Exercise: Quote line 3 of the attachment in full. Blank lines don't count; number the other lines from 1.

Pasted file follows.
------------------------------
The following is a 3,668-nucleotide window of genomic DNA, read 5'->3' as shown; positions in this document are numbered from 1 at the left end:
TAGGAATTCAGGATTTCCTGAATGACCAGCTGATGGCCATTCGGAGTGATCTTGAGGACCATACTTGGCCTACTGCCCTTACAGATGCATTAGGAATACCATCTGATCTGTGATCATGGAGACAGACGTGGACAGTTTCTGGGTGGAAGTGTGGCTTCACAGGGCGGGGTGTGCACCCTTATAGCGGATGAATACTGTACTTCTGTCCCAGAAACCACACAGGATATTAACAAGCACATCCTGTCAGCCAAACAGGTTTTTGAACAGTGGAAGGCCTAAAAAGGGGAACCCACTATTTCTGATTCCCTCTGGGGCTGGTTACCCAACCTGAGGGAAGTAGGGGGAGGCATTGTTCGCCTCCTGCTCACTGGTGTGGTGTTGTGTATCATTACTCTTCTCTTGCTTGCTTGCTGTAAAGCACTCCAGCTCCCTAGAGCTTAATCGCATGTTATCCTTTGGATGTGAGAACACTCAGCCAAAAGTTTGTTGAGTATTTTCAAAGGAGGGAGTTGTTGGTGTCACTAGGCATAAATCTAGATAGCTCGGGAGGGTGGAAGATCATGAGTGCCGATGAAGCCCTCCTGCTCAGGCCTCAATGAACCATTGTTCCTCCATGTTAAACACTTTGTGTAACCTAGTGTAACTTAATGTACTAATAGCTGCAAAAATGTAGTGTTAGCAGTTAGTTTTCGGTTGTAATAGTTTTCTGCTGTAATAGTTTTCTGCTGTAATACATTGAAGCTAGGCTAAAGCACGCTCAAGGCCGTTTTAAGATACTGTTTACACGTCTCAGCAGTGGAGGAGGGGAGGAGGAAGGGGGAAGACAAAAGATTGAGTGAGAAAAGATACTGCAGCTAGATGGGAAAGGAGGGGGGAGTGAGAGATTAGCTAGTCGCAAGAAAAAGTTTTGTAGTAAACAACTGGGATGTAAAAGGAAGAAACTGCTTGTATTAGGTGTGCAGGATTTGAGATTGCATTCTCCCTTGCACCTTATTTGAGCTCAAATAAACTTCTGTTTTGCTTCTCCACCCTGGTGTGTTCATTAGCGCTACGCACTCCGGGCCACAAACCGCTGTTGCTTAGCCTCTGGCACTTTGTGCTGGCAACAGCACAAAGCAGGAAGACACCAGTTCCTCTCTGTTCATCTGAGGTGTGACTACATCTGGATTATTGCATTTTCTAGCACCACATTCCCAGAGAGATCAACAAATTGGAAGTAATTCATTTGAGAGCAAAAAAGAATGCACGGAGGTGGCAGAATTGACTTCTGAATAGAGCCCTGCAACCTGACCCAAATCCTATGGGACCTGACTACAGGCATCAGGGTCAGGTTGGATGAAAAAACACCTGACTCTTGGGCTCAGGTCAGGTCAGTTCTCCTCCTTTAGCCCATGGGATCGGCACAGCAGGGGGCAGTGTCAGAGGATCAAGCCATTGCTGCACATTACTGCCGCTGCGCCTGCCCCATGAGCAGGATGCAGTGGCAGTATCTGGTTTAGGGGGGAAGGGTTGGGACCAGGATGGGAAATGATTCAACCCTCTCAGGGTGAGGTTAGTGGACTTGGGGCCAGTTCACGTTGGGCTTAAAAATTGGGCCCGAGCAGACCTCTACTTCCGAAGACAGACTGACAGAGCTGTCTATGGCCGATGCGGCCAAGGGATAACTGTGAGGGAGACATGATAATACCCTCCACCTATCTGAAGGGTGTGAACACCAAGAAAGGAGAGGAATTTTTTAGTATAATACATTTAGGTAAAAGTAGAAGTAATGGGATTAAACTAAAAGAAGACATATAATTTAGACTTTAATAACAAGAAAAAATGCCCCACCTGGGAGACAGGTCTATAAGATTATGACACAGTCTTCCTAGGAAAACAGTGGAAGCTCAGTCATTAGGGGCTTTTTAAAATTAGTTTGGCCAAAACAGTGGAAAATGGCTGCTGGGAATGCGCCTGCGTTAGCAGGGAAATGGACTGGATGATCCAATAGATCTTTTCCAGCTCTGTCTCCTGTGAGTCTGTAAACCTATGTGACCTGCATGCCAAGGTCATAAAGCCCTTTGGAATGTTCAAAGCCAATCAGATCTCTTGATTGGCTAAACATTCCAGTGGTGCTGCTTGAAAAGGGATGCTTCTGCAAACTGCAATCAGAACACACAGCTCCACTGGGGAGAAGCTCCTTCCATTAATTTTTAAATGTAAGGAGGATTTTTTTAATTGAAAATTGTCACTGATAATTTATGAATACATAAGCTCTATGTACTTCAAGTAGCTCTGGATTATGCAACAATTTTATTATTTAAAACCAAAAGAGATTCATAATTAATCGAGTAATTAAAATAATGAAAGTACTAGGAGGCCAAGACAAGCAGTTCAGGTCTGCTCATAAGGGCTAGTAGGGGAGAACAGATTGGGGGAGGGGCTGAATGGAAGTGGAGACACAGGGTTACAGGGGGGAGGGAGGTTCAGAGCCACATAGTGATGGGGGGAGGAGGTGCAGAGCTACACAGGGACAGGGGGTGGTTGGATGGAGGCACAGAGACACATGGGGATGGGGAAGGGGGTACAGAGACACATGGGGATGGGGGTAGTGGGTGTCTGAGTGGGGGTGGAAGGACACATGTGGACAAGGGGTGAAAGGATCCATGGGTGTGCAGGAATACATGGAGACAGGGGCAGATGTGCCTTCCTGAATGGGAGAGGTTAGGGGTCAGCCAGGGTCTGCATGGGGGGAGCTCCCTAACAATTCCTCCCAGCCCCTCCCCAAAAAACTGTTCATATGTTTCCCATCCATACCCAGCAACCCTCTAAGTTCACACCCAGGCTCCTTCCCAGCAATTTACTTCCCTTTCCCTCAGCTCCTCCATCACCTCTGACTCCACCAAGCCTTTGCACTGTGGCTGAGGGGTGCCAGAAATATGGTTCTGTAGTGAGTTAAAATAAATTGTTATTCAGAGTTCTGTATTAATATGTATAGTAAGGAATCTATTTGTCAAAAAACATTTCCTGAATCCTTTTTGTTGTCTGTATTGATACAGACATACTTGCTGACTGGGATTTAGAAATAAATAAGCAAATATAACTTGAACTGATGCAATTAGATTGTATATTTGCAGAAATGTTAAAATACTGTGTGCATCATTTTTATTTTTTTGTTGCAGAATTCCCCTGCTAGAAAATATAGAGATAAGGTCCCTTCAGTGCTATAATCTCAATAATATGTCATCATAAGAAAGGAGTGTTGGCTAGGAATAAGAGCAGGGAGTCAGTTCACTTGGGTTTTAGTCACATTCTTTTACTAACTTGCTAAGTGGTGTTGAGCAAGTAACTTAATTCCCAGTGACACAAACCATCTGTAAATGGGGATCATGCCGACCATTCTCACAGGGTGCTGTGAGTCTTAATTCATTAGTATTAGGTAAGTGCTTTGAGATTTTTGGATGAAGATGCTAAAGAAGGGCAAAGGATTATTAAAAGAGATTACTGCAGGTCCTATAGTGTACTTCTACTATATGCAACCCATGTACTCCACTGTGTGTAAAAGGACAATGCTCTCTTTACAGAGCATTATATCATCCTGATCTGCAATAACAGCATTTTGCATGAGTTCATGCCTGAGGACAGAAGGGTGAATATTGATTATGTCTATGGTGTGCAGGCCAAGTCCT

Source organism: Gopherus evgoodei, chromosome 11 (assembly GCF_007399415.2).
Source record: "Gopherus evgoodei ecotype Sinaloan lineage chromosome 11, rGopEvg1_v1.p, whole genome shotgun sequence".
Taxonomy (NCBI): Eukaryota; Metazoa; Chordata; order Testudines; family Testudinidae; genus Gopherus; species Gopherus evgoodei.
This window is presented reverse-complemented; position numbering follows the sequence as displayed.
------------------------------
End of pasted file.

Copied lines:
Source organism: Gopherus evgoodei, chromosome 11 (assembly GCF_007399415.2).